At the edges of the Law is the notion of “Victor’s Justice,” that the victor in a war applies different rules to the behavior of his enemy than to himself. In the famous Nuremberg trials, the Allies exempted certain aspects of the bombing of civilians from being designated “War Crimes” because they themselves had indulged in this while prosecuting the War. Similarly on the other side of the Globe, in the Tokyo Tribunal, the dissenting judge Radhabinod Pal accused the Allies of applying Victor’s Justice by retroactively declaring certain activities of the Japanese Accused to be illegal.
Related to this is “Vae Victis” (To the Vanquished One, Woe), that the loser must face severe consequences including the post-facto abrogation of treaties and other agreements by the Victor.
Stripped of complex garb, these concepts are known well to people in the world of Business. In this world, a common situation is analogous to the dispensation after a war: the winner in a battle for market share gets to impose its rules on the less fortunate and the loser has to face dreaded consequences including bankruptcy.
But in matters of perception, Victor’s Justice plays out in an equally fundamental way. In Marketing, we see it all the time.
When a company does well in the market and makes a lot of money, we tend to think of its Marketing as high-quality; when a company loses in the economic game, we tend to think of its Marketing as poor. At the time, however, the Marketing artifacts are built, we aren’t able to make the same sort of definitive judgments because we think of good Marketing as that which has led to success, while success is determined after a period of time has elapsed. In other words, we have no pure way of judging Marketing as we might, for instance, be able to find a poem beautiful even before it has found success by way of publication or wide-dissemination.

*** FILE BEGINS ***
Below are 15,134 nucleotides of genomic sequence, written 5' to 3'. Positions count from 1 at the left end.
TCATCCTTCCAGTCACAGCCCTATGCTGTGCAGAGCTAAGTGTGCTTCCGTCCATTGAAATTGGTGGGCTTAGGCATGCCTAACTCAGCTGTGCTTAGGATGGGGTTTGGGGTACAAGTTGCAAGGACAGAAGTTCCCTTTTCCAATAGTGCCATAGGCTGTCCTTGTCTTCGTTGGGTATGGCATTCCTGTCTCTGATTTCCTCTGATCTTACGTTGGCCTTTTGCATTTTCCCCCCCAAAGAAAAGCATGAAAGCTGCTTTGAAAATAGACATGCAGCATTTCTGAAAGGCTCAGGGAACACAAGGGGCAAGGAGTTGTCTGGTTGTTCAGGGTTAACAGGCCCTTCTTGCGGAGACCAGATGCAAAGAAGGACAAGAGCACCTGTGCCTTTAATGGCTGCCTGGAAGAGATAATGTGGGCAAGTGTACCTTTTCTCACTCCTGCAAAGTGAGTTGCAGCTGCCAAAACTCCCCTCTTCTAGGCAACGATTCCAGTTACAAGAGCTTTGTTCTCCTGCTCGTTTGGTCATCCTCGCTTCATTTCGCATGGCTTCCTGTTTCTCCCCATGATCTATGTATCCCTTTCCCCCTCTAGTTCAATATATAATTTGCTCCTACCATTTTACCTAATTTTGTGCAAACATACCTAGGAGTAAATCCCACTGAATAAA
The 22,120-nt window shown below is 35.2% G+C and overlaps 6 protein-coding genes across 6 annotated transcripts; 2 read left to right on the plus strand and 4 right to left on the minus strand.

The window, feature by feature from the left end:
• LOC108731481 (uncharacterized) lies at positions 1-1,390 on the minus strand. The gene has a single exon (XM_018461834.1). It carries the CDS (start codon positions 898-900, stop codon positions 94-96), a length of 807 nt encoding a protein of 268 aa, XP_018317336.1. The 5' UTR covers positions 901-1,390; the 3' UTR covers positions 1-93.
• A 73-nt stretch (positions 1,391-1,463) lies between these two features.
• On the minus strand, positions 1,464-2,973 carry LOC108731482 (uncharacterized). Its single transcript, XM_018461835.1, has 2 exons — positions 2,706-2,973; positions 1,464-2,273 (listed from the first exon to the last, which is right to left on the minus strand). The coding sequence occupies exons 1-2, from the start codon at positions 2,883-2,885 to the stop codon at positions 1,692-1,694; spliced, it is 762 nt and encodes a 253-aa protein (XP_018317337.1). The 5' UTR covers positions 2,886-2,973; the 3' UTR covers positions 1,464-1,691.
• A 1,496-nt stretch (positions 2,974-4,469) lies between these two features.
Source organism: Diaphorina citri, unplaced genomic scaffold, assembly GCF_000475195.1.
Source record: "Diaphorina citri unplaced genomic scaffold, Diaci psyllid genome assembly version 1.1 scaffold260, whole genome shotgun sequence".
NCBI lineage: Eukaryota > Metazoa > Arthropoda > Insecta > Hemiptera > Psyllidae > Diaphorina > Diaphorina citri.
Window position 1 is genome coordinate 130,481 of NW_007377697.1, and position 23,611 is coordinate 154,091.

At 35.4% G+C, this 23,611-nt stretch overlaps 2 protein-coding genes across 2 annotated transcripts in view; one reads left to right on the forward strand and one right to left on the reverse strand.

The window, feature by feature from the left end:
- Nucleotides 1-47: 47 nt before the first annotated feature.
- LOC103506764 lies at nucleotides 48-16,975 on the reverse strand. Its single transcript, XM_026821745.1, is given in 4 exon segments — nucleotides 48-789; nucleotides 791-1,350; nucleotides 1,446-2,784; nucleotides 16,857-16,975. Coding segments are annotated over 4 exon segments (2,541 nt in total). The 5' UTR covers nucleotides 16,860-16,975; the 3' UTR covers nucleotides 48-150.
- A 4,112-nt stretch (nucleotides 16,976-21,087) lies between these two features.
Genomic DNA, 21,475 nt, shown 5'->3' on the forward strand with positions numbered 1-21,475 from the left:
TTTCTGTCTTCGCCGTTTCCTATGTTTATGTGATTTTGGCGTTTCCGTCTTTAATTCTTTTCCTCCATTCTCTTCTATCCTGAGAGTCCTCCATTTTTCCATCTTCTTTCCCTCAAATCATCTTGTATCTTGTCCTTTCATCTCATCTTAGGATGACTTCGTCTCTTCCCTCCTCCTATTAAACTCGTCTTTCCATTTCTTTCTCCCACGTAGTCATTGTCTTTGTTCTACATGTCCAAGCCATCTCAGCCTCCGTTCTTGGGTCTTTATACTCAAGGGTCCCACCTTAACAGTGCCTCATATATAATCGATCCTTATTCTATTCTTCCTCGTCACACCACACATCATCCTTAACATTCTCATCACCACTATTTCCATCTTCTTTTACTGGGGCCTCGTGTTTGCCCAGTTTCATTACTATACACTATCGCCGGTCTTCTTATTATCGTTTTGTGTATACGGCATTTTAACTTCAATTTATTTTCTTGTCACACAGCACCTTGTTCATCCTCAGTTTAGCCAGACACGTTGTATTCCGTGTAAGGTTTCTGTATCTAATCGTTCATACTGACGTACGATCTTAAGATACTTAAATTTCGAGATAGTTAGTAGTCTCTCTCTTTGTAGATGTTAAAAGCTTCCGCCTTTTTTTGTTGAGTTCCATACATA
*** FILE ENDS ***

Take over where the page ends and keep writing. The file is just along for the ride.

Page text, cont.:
We do this because we believe in Victor’s Justice despite its patent unfairness and the obvious tautological flaw- success implies successful marketing because successful marketing leads to success.
We apply our rules ex post facto and never form a corpus of “truth” to which we stick. That is why Marketers are themselves lambasted- because we also shift our ground.
When will we have the courage to stand up for the defeated, to be able to declare a piece of marketing that has not led to commercial success still a great piece of marketing?